Saturday, November 18, 2017
Turkey Trivia…Just In Time For Thanksgiving
It's that time of year again…the Thanksgiving season. This year the fourth Thursday in November falls on November 23rd, the day of celebration in the U.S. Americans cook approximately 45 million turkeys each year for that Thanksgiving dinner. So, in honor of the holiday, here are a dozen known and not so well known bits of trivia about turkeys.
1) All turkeys do not taste the same. The taste has to do with their age. An older male is preferable to a younger male (the younger tom is stringy). And the younger female hens are preferable to the older ones. Hmmm…that older man and younger woman thing again. I wonder if there's such a thing as a female cougar turkey. :)
2) A turkey less than 16 weeks old is called a fryer and a turkey 5 to 7 months of age is known as a roaster.
3) Turkeys are a type of pheasant and are the only breed of poultry native to the Western Hemisphere.
4) Wild turkeys are able to fly for short durations attaining speeds up to 55mph. Domesticated turkeys raised on farms for food are too fat and meaty to achieve flight.
5) We've all heard that Benjamin Franklin argued in favor of the turkey as the national symbol of America rather than the Bald Eagle (see last week's blog--Eagle Vs. Turkey).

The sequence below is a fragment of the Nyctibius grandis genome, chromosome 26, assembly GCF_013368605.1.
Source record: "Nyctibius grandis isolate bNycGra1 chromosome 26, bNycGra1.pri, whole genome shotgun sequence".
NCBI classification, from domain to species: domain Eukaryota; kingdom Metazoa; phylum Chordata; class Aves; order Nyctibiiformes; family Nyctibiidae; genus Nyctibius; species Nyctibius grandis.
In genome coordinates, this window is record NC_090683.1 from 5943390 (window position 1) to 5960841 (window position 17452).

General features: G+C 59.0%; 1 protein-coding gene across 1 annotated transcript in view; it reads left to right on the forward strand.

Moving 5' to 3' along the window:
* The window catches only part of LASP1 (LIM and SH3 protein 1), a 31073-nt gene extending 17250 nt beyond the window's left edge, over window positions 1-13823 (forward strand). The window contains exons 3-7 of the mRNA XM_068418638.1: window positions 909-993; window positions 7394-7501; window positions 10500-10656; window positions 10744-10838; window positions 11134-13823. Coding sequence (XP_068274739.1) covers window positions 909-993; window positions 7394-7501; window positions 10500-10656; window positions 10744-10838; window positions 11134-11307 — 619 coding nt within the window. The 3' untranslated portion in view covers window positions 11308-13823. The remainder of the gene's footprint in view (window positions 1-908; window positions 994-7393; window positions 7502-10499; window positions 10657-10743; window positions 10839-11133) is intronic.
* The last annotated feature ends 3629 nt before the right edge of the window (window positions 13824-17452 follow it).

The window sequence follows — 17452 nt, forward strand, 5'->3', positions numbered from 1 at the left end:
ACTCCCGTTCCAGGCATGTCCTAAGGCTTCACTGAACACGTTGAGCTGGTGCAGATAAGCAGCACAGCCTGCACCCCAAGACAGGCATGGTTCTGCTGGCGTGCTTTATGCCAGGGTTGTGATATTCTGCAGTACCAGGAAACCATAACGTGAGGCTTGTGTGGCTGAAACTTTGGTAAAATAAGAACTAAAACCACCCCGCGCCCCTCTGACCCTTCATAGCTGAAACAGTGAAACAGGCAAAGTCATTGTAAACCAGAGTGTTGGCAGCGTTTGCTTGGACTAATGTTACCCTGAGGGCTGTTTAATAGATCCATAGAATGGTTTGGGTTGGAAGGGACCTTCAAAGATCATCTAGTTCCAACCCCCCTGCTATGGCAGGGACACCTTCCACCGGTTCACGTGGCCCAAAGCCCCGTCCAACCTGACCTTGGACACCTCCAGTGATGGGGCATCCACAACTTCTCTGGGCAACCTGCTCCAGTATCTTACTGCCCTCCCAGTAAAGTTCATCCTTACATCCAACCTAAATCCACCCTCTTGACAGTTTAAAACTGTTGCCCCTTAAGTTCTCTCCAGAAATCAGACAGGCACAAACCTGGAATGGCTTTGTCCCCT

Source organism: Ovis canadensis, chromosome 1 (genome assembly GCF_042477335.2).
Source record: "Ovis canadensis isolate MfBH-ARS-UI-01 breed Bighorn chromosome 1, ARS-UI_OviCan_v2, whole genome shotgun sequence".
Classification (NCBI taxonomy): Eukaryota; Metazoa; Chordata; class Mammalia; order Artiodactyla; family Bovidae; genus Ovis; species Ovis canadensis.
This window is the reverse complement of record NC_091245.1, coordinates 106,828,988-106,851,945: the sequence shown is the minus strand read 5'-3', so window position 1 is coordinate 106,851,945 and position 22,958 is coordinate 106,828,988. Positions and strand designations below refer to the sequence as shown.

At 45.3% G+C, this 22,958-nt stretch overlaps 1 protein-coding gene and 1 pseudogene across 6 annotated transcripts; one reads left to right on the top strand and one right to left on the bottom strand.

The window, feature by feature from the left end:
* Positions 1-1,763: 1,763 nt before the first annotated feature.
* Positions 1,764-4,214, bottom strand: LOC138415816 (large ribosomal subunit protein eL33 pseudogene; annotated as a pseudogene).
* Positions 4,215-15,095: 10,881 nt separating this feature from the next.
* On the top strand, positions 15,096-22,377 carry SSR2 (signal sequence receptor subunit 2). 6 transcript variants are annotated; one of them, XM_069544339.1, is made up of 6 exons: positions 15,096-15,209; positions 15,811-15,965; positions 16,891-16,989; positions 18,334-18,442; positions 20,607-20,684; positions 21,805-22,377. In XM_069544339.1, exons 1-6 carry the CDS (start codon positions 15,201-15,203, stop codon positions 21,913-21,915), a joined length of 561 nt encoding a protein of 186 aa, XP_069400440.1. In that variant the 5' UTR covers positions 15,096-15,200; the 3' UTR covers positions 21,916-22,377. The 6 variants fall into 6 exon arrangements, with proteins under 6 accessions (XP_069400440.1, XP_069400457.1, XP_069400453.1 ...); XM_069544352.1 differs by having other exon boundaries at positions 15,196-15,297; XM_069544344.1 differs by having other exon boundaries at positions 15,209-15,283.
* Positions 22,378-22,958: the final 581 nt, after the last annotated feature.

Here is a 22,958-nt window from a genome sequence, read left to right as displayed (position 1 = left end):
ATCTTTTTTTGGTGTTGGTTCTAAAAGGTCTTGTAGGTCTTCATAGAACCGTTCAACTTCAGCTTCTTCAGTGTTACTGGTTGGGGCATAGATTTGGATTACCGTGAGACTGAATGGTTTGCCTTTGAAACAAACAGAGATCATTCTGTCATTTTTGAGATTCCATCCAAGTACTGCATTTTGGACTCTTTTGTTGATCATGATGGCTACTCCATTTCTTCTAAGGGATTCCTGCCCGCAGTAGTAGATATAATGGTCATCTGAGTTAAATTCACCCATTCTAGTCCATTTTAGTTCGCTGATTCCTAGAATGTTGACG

6) The first turkeys to be domesticated were in Mexico and Central America.
7) The male turkey makes the gobble sound and the female clucks.
8) A mature turkey has about 3,500 feathers, which is a lot of plucking before it can be cooked.
9) The most turkeys produced annually come from Minnesota and North Carolina.
10) The skin that hangs from a turkey's neck is called a wattle. The fleshy growth on the base of the beak is the snood.
11) Each year 90 percent of Americans have turkey for Thanksgiving compared to 50 percent on Christmas.
12) The most turkey consumed per capita is not eaten by Americans. Israel holds that honor.
One thing that's marvelous about the Thanksgiving turkey dinner is all the terrific leftovers! Anyone out there having something other than the traditional turkey for Thanksgiving dinner?